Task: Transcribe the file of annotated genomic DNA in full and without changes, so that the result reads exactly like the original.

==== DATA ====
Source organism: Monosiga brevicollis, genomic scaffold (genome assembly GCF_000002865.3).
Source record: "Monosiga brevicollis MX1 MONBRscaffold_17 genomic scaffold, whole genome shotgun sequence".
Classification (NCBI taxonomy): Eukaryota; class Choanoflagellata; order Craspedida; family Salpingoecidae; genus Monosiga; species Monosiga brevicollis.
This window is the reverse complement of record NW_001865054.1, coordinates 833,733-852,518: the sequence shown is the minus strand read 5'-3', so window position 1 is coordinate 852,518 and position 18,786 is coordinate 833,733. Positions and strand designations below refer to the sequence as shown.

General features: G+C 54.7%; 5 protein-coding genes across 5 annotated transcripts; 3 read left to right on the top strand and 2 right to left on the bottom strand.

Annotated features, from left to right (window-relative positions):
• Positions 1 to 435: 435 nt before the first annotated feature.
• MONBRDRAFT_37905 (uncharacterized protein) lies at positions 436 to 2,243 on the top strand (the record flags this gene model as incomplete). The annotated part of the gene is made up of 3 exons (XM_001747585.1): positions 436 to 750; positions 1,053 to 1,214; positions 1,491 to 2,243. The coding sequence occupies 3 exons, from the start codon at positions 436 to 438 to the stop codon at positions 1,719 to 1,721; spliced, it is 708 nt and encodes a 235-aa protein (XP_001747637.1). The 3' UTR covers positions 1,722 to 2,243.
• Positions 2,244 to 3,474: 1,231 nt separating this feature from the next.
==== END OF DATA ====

Source organism: Monosiga brevicollis, genomic scaffold (genome assembly GCF_000002865.3).
Source record: "Monosiga brevicollis MX1 MONBRscaffold_17 genomic scaffold, whole genome shotgun sequence".
Classification (NCBI taxonomy): Eukaryota; class Choanoflagellata; order Craspedida; family Salpingoecidae; genus Monosiga; species Monosiga brevicollis.
This window is the reverse complement of record NW_001865054.1, coordinates 833,733-852,518: the sequence shown is the minus strand read 5'-3', so window position 1 is coordinate 852,518 and position 18,786 is coordinate 833,733. Positions and strand designations below refer to the sequence as shown.

General features: G+C 54.7%; 5 protein-coding genes across 5 annotated transcripts; 3 read left to right on the top strand and 2 right to left on the bottom strand.

Annotated features, from left to right (window-relative positions):
• Positions 1 to 435: 435 nt before the first annotated feature.
• MONBRDRAFT_37905 (uncharacterized protein) lies at positions 436 to 2,243 on the top strand (the record flags this gene model as incomplete). The annotated part of the gene is made up of 3 exons (XM_001747585.1): positions 436 to 750; positions 1,053 to 1,214; positions 1,491 to 2,243. The coding sequence occupies 3 exons, from the start codon at positions 436 to 438 to the stop codon at positions 1,719 to 1,721; spliced, it is 708 nt and encodes a 235-aa protein (XP_001747637.1). The 3' UTR covers positions 1,722 to 2,243.
• Positions 2,244 to 3,474: 1,231 nt separating this feature from the next.